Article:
Sleep paralysis is a phenomenon in which an individual, either during falling asleep or awakening, briefly experiences an inability to move, speak, or react. It is sometimes accompanied by frightening hallucinations to which one is unable to react due to paralysis and perceived physical experiences, such as a strong current running through the upper body. Sleep paralysis poses no immediate risk to those who experience it, and it lasts from several seconds to several minutes.
Have you been experiencing all these??? Well, here's 11 facts we got for you that will keep your head straight!
1. It feels kind of like you woke up dead.
2. And it's way more complicated than a nightmare."It is the complete opposite, actually," Breus explains. When you enter deep REM sleep, your brain tells the body's voluntary muscles to relax and go into almost a state of paralysis, which is called atonia. Atonia actually helps protect the body from injury by preventing you from acting out the physical movements in your dreams. In other parasomnias, such as sleepwalking or REM sleep behavior disorder, atonia does not occur properly and the voluntary muscles move while the mind remains asleep, which is why people can sometimes do crazy things in their sleep and be totally unaware of it.
4. Sleep paralysis can involve hallucinations.
6. Sleep paralysis is actually a natural occurrence and can happen to anyone.Every time you go to sleep, there is some risk of waking up in sleep paralysis, says Breus. But severity and degree of consciousness vary greatly — most people have at least one episode at some point in life but aren't even aware of it. When it does happen, it's highly individual and rarely the same experience for everyone.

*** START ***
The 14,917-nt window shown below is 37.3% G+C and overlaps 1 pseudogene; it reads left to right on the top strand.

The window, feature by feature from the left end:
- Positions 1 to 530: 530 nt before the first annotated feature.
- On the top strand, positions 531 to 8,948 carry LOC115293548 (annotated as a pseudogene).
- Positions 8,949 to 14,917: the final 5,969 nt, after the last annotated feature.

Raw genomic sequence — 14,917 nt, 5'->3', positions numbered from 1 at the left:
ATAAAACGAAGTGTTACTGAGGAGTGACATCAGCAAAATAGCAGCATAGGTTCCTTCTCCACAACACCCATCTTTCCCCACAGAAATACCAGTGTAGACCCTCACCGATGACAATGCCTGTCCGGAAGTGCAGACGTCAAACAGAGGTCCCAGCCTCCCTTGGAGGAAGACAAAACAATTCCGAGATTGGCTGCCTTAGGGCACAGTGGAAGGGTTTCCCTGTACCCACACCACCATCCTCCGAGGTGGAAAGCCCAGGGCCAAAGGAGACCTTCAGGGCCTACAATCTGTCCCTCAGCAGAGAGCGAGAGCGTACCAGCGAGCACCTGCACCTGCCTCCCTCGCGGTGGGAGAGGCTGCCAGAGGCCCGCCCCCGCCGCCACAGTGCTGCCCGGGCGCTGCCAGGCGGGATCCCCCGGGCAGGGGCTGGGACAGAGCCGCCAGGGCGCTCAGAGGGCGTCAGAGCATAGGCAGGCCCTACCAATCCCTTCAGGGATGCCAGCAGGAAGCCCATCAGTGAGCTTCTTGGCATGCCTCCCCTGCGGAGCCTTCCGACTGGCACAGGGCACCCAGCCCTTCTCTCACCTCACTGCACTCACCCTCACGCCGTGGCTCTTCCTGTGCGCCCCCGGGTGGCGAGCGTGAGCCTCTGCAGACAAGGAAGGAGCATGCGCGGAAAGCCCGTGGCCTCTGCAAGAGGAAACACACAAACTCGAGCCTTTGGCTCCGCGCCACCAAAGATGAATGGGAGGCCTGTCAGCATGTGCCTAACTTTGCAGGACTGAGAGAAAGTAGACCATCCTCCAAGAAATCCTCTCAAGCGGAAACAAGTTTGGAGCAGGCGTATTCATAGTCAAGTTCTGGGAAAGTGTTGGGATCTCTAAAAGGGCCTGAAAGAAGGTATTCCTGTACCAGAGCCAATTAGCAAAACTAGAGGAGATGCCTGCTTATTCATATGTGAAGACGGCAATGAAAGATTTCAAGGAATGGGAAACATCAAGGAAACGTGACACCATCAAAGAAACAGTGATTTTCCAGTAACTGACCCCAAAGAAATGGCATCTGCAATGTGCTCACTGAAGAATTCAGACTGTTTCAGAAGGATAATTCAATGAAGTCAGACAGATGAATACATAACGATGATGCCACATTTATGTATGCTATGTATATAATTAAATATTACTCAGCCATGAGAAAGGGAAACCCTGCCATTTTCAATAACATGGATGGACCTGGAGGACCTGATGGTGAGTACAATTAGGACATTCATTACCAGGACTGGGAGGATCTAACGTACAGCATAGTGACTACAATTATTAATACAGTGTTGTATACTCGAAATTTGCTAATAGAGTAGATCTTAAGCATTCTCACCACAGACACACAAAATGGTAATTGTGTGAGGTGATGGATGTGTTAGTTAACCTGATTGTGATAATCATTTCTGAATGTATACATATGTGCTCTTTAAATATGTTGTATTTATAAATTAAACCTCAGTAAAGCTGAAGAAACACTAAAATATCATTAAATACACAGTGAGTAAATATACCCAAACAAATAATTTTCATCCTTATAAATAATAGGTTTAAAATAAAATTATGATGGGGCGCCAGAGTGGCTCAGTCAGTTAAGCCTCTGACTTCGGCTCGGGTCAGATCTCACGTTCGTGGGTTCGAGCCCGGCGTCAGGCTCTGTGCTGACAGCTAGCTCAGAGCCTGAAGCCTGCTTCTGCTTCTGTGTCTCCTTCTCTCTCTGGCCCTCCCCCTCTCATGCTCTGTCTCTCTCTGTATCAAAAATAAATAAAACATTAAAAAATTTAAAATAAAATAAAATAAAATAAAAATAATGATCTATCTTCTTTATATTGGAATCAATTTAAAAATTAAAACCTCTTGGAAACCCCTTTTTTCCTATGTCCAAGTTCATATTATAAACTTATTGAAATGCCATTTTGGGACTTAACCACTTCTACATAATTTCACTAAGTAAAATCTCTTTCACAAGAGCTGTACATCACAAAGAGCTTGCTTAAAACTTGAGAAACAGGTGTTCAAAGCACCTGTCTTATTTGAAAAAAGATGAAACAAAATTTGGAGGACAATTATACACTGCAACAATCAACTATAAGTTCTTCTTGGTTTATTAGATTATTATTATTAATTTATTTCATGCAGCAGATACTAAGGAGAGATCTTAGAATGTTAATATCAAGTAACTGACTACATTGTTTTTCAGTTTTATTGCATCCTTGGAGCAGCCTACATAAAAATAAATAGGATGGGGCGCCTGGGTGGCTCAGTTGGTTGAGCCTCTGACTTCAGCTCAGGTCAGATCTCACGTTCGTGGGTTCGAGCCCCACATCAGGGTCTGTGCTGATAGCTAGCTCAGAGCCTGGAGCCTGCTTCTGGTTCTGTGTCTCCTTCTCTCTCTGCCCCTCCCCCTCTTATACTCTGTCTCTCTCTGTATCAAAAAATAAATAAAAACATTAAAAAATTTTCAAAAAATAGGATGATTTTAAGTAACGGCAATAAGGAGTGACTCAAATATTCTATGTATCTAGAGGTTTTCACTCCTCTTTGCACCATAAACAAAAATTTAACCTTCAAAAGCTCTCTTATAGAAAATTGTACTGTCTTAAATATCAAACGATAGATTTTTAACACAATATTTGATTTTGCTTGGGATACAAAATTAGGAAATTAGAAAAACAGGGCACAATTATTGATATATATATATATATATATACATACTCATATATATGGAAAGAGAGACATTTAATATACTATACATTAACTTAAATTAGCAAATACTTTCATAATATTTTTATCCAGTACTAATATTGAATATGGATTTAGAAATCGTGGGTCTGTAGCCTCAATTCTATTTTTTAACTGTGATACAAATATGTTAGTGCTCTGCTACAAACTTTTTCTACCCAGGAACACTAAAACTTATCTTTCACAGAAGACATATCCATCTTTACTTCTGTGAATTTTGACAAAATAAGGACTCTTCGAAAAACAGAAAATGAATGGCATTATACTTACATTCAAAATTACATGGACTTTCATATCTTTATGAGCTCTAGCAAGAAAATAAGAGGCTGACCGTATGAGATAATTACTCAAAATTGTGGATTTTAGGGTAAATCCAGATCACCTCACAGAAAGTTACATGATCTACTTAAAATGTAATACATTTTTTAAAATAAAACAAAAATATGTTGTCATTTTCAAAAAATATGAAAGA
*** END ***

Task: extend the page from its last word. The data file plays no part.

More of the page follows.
A Penn State study found the highest prevalence rates were in students and psychiatric patients.
8. So avoiding sleep paralysis might be as simple as getting better and longer sleep."Sleep deprivation can either be measured in quantity or quality," says Breus. "For example, if you have sleep apnea and you wake yourself up because you stop breathing throughout the night, the quantity of your sleep is bad. If you consume large amounts of alcohol, it prevents you from entering deeper stages of sleep which decreases the quality."
10. Seriously, people have been trying to explain this weird phenomenon for centuries.
11. And it probably explains whatever is going on in this very famous Renaissance painting.Swiss painter Henry Fuseli's painting is said to be inspired by supernatural dream experiences and the growing interest in sleep paralysis among doctors at the time. This creepy little gremlin could also represent the sensation of chest pressure...or it could be argued that he's just trying to get it in with this sleeping damsel
12. People have blamed sleep paralysis on everything from witches and UFOs to giant ghost dogs.
13. However, there's really no evidence that it'll kill you."Research has shown that sleep paralysis is not dangerous," says Breus. "It does not cause physical harm to the body and there are no clinical deaths known to date." While there are some terrifying cultural explanations around the world, these are constructed to make sense of a very mysterious condition.
...But just try telling that to someone who has sleep paralysis.
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